Investors are beginning to realize that third-quarter earnings are as bad as everyone feared. 

IBM (IBM - Get Report) became the latest poster child for disappointing results on Tuesday, posting a bigger-than-expected 14% drop in sales.

The stock got crushed and pulled the rest of the market down with it. The S&P 500 closed off 0.12%, the Dow Jones Industrial Average fell 0.1%, and the Nasdaq dropped 0.5%.

Stocks are likely heading into an "earnings recession," which is two or more quarters of negative earnings growth. Only a fraction of the S&P 500 have reported so far, but the trends are clear--average earnings have dropped 5.1%, while sales have declined 3.7%. 

"So far [the earnings season] appears to be on track to be a lackluster one," said Peter Cardillo, chief market economist at Rockwell Global. "In fact, as we suspected the theme of sour revenue growth among the multi nationals is indeed unfolding."

United Technologies ( UTX - Get Report)   also reported lower-than-expected quarterly sales as the strong dollar hurt revenue amid engine-delivery delays. However, shares rose after the company announced a $12 billion share buyback program and after net income of $1.67 bested estimates of $1.55.

Other companies reporting on Tuesday included Harley-Davidson (HOG - Get Report)  which fell more than 15% after a disappointing quarter and reduced full-year forecasts. The motorcycle manufacturer expects to ship 265,000 to 270,000 units for the full year, down from at least 276,000, as it faces an increasingly competitive environment. Third-quarter net income of 69 cents a share was flat from a year earlier and missed estimates by 9 cents. Harley-Davidson said it would cut jobs as a result of weakened demand, though declined to detail the extent of layoffs.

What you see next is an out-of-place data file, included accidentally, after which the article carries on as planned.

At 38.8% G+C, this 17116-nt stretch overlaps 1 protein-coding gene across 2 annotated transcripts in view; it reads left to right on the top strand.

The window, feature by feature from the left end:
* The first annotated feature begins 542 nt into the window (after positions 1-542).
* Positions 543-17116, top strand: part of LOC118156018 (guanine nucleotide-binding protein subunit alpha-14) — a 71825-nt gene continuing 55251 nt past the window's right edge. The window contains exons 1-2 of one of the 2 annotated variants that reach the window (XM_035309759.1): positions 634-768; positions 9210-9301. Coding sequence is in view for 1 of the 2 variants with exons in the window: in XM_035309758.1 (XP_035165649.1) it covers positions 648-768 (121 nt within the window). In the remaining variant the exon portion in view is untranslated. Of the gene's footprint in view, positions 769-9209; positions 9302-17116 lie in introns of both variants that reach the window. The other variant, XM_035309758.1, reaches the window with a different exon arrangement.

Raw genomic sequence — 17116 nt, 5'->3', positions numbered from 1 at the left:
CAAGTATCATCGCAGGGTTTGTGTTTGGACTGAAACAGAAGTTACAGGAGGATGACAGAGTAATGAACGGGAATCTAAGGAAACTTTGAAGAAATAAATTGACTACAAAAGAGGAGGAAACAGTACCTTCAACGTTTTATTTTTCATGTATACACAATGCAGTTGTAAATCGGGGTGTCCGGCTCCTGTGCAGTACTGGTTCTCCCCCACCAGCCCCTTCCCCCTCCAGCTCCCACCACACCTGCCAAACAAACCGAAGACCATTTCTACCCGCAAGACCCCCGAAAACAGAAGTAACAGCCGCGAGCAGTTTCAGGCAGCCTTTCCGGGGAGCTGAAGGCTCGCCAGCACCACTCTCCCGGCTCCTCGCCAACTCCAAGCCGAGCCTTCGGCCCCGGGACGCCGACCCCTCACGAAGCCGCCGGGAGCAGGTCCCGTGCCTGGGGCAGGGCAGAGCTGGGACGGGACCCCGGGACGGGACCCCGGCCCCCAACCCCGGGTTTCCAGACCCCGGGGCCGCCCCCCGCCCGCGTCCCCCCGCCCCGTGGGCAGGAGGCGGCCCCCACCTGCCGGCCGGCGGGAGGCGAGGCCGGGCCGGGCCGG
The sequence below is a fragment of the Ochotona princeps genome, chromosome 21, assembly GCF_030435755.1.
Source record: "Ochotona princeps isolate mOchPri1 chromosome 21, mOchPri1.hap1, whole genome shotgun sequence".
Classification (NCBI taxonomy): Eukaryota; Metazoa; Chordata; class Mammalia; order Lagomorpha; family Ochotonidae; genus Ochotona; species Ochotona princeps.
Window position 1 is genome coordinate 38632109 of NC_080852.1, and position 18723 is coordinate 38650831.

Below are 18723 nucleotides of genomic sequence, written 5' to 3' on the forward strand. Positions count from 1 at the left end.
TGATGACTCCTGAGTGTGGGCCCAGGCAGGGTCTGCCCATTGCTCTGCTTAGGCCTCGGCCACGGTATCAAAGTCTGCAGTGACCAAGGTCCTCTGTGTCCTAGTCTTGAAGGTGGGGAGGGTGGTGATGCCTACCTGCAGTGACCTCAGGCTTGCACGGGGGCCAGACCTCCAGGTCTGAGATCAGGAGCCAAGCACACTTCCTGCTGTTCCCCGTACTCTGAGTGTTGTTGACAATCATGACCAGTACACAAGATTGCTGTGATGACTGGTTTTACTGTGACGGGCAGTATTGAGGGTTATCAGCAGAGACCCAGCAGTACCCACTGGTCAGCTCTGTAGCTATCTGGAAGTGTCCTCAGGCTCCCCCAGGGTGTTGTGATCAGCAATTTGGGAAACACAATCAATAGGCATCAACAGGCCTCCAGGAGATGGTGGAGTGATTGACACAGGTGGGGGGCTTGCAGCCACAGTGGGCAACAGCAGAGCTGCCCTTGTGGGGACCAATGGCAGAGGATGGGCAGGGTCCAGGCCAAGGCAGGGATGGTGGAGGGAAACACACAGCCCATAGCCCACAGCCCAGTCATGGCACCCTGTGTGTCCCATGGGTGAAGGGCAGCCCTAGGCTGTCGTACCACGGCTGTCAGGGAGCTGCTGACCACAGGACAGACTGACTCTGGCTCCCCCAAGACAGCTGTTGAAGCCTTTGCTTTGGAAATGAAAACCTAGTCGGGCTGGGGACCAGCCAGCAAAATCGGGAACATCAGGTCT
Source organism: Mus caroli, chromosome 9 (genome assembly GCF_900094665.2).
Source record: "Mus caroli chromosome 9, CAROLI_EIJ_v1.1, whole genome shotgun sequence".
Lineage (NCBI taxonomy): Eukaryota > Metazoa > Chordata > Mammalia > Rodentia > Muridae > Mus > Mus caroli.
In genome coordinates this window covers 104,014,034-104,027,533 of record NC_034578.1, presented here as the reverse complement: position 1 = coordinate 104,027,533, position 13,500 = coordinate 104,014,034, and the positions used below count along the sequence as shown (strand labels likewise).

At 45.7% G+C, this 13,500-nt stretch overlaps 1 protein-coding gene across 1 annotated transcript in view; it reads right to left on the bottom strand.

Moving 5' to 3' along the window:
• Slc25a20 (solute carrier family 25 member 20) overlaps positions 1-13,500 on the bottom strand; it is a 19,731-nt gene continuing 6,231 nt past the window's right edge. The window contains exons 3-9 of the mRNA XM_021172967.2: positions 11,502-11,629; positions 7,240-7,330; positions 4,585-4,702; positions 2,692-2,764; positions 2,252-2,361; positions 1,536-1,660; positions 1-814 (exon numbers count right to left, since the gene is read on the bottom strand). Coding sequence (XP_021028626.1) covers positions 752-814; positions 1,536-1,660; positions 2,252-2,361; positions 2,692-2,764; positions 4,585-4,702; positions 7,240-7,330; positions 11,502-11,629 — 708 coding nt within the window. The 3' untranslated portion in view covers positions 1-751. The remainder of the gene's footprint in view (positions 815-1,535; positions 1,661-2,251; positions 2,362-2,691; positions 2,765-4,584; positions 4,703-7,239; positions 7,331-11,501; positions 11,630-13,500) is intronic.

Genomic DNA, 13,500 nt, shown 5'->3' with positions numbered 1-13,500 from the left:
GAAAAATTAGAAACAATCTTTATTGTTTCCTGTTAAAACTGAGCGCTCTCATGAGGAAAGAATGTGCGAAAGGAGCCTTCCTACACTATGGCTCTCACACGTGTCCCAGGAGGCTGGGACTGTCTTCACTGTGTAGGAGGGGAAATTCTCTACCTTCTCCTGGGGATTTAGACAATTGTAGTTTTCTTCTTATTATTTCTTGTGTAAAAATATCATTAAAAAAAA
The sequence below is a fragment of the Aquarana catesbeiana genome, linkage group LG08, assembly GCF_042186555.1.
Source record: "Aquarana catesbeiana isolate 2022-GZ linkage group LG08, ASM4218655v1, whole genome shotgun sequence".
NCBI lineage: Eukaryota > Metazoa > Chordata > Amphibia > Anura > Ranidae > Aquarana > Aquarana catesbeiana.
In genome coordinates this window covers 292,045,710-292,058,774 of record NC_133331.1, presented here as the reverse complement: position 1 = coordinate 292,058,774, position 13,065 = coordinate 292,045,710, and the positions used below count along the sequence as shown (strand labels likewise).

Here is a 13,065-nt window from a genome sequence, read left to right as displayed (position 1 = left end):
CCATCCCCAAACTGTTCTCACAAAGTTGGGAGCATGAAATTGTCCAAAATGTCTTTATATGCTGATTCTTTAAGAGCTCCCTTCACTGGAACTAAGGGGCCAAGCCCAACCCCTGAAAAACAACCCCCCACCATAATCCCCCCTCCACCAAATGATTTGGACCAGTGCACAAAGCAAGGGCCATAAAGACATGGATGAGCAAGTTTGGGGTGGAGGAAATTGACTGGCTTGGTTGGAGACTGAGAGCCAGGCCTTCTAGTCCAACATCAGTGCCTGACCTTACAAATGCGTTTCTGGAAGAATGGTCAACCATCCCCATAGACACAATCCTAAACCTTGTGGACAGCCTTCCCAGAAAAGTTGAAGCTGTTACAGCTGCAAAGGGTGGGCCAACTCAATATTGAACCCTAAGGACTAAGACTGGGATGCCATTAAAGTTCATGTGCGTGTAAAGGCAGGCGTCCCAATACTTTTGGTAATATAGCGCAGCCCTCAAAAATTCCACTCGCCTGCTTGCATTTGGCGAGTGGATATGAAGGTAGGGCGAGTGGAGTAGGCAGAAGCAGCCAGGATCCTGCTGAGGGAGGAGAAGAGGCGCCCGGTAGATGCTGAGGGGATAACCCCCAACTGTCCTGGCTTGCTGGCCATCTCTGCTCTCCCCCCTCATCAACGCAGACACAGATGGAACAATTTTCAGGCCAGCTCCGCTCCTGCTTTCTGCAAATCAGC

Verizon (VZ - Get Report) climbed more than 1% after beating earnings and sales estimates in its third quarter. The telecom giant earned $1.04 a share, 2 cents above estimates, while revenue jumped 5% to $33.16 billion. Increased revenue was driven by growth in Fios and Verizon's wireless business.

Travelers (TRV - Get Report) released a better-than-expected third-quarter report. Net income of $2.97 a share beat estimates by 70 cents, while revenue jumped 2.7% to $6.19 billion.

Sonic Restaurants (SONC) added nearly 5% after same-store sales in its fourth quarter increased 7.3%, a significant increase in growth from a 6.1% increase last quarter. Quarterly profit of 43 cents a share beat estimates by a penny.

The reporting season shifted gears on Tuesday in a week in which more than 100 S&P 500 companies will report their recent quarter, double the number that have reported since the season began early October. Other companies reporting this week include eBay (EBAY - Get Report) , Alphabet (GOOGL - Get Report) , and McDonald's (MCD - Get Report) . 

But, even as earnings decline, the stock market mightn't fall alongside them. Weaker energy prices, a stronger dollar and spendthrift consumers pulled second-quarter results lower and their effects weren't expected to dissipate before the third quarter began. 

"For this quarter in aggregate, earnings are likely to beat expectations," Brad McMillan, chief investment officer for Commonwealth Financial Network, wrote in a note. "This is actually pretty normal, as companies try to guide expectations to a level they are pretty sure they can beat. Nonetheless, when earnings come in higher than expectations, the market often gets a boost. The results, even with a decline, can therefore be a positive for the market over the rest of the year."

Ferrari has priced its initial public offering at $52 a share, according to CNBC. The price was within the expected range and will value the company at around $10 billion. Fiat Chrysler (FCAU - Get Report) currently owns 90% of the company, a stake which will be reduced to 80% after Ferrari floats.